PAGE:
In reading many articles, including some posted on this blog, it appears as if the words plant-based and vegan can be used interchangeably, but there are differences between these two diets and lifestyles. Both are allies in making a better, kinder, more sustainable world, however, of the two, my Mom and I identify as plant-based. In this post, I'll tell you why.
A Plant-based Diet Focuses on Health
The plant-based diet is a scientific approach to health and illness prevention or reversal. It has been used by physicians to treat chronic illnesses such as heart disease, diabetes, and many others. The recommendation to eliminate animal protein (meat and dairy) is based on scientific research about what is best for our bodies, and the diet also omits other things, such as refined sugar, oil, and processed foods, which are not supportive to heath and are not whole, plant foods.
People on a plant-based diet experience lower blood pressure, lower cholesterol, better blood sugar levels, lower rates of cancer, and maintain a healthy weight without much effort. This is because plant foods have high nutritional value and high fiber that helps for healthy digestion and elimination. The diet is also low in saturated fat which is why it is so heart healthy.
A Plant-based Diet Eliminates the Use of Processed Foods
A plant-based diet is all about whole, one-ingredient foods. If asparagus had a nutritional label, it would say "Ingredients: Asparagus." Better yet, try to only eat foods without labels. That's the plant-based diet.
There are a lot of vegan products out there for people who are ethical-only vegans (eating vegan for animal justice and not for health) and are happy to replace mayonnaise with Vegannaise or butter with Earth Balance, but these products are not health products. They use artery-clogging oils, have a high-caloric content, are difficult to digest, and can lead to weight-gain and other health issues and are not part of a plant-based diet.
However, there are a lot of really health conscious vegan products out there that are mostly whole and help us all manage life in an imperfect world with many new-world expectations—like having to have a meal ready in 5 minutes, or having dinner on your 10-minute walk to class. Some vegan brands that I like are Vigilant Eats Superfood Cereal, Go Raw Granola, So Delicious Coconut Milk, Greens Plus Bars, Pilot Kombucha, and Harmless Harvest Coconut Water.
In reality, it often happens that we crave a cookie (when not at home to make a plant-based batch), or need a lunch on the go, or are at a restaurant with a group of friends with less than perfect options. In these situations, vegan options might possibly be more accessible to us than a strictly plant-based option and, if so, that's a much better trade off than going completely back to an animal protein. So there is a fine line and no diet is perfect. But a plant-based diet strives to eat whole and healthy the majority of the time. The more you eat this diet, the less you will find old cravings to be relevant.
A Vegan Diet Begins with Ending Animal Cruelty
Animals are sweet, soulful, and hugely important, but not just because they are food. A lot of vegans eliminate consuming animal products, because they do not want to be part of the systems that reduce animals to commerce and commodities forcing some into extinction. Many vegans do not just stop eating animals, but they also stop wearing animals (wool, fur, leather, down, etc.), and they do not use beauty products where animals were used in testing. Most vegans seek out all sorts of alternatives to avoid putting money towards animal cruelty.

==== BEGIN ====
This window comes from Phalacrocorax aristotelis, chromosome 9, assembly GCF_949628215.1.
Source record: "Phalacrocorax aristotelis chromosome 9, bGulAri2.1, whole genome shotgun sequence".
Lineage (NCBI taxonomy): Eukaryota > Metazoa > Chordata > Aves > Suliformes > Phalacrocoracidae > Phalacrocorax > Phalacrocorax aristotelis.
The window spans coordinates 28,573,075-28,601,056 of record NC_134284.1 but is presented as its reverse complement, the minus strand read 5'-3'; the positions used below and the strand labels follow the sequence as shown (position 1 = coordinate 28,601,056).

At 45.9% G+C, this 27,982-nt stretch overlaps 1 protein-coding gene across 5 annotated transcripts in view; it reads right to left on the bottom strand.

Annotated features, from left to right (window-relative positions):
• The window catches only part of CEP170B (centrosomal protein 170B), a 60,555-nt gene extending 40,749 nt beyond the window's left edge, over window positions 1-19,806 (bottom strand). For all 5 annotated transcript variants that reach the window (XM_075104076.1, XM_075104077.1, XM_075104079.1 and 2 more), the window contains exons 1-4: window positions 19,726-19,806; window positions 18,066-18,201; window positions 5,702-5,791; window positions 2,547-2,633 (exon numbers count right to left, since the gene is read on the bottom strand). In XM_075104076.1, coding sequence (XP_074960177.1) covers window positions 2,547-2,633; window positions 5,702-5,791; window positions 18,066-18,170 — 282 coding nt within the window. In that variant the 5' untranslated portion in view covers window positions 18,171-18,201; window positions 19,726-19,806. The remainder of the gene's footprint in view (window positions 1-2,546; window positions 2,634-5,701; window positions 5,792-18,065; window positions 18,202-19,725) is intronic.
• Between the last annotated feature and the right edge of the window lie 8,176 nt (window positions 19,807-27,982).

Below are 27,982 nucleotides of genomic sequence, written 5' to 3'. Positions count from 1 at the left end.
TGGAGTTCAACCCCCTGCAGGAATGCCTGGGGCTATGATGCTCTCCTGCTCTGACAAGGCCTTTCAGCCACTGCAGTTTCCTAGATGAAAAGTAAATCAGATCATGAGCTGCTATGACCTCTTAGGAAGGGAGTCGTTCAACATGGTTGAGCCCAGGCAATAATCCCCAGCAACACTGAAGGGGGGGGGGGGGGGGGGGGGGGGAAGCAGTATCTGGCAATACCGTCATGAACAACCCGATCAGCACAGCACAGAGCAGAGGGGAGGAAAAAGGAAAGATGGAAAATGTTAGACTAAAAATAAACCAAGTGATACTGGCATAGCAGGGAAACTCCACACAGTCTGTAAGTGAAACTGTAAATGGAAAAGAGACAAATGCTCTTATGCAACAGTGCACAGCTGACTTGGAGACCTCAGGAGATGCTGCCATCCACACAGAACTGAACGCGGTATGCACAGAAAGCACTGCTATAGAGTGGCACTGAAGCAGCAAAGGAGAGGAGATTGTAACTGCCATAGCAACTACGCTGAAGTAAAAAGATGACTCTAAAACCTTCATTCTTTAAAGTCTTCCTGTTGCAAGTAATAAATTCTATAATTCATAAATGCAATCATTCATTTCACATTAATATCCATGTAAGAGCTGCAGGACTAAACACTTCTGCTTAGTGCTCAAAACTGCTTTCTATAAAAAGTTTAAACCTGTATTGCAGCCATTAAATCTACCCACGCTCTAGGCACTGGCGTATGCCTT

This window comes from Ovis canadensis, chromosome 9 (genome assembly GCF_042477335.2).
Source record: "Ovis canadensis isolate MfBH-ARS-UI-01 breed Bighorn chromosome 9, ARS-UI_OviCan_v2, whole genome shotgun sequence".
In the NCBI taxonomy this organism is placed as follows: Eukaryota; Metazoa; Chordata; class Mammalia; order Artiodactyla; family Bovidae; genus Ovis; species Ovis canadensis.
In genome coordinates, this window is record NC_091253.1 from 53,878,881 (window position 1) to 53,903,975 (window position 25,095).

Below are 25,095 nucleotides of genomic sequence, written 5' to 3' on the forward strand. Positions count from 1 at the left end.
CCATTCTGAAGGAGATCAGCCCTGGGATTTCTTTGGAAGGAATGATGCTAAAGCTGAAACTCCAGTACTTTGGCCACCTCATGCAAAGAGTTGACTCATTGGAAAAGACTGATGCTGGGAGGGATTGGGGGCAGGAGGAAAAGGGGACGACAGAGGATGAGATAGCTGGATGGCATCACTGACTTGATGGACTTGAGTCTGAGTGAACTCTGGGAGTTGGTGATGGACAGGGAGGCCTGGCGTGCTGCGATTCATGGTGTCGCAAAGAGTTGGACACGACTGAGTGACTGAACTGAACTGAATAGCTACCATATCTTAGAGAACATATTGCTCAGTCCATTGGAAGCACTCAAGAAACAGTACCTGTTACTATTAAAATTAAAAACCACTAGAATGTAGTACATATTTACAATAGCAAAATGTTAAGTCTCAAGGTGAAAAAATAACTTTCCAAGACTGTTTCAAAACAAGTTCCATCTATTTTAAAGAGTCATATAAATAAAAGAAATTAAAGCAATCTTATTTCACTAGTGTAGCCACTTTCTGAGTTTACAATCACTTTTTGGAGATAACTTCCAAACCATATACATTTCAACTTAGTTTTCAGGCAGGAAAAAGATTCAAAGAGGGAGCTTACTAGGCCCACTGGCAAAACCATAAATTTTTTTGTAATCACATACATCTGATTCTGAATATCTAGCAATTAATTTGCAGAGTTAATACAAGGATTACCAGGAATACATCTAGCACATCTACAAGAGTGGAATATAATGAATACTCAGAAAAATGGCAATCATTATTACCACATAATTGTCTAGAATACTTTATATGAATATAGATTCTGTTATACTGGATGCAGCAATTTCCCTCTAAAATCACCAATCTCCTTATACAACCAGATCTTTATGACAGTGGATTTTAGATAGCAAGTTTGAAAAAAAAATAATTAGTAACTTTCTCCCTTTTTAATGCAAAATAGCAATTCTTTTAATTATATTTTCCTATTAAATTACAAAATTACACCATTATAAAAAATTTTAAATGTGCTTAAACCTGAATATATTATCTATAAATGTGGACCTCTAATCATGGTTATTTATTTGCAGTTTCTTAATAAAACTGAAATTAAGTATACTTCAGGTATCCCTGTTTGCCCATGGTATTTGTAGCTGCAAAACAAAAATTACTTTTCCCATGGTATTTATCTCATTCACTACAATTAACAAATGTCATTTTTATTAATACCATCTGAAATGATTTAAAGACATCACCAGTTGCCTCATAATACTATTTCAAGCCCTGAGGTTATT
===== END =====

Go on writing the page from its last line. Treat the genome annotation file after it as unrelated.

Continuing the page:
You will find most plant-based eaters taking similar actions because animal-commerce is not about human health. There are human wellness concerns associated to the attempts made to mass produce animal protein for profit, such as hormones being given to bovines for increased milk consumption. Those hormones reach our bodies too. Environmental devastation caused by factor farming threatens our farmland, air quality, and ocean eco-systems, which turn into issues of health as well as social justice in some cases.
There are many crossovers and both diets are kind, but the beginning of a plant-based diet is eating for health, whereas a vegan would start a vegan diet for animal justice specifically.
Veganism is Typically More Known
If I say at a restaurant that I'm vegan, hopefully people in the food industry know that it means I eat a diet free of meat and dairy, however, plant-based requires a bit more explanation. It's the same for me in social settings too. I find myself using the word vegan to start, but if it looks like I have more time to talk or am getting some interest back from the person I'm conversing with, then I bring up my plant-based diet and my reasoning.
If you meet any opposition, the best thing I've found is just saying something like, "I feel better when I eat this way," or, "It's working for me." No one can really dispute that.
And, in truth, I DO feel better eating plant-based. I have way more energy and much improved digestion.
Try for Yourself and Feel the Difference
If you are thinking about going plant-based, just try it for a few weeks and see how YOU feel. Do you have more energy, better digestion, clearer skin, sleeping better?
Just think about eating one-ingredient foods to start. Then take those one-ingredient foods, chop them up, and put them in a bowl with lettuce, and you have a plant-based salad. Or, chop up a little onion and garlic, potatoes, carrots, and kale and add it to a pot of veggie broth, and you have soup. Go to a farmer's market or store and pick out what you know you like to eat. Substitute them into some of our recipes.
Eventually you'll start trying new foods and quickly you'll realize that there are enough plant-based foods for a whole diet and that they are satisfying.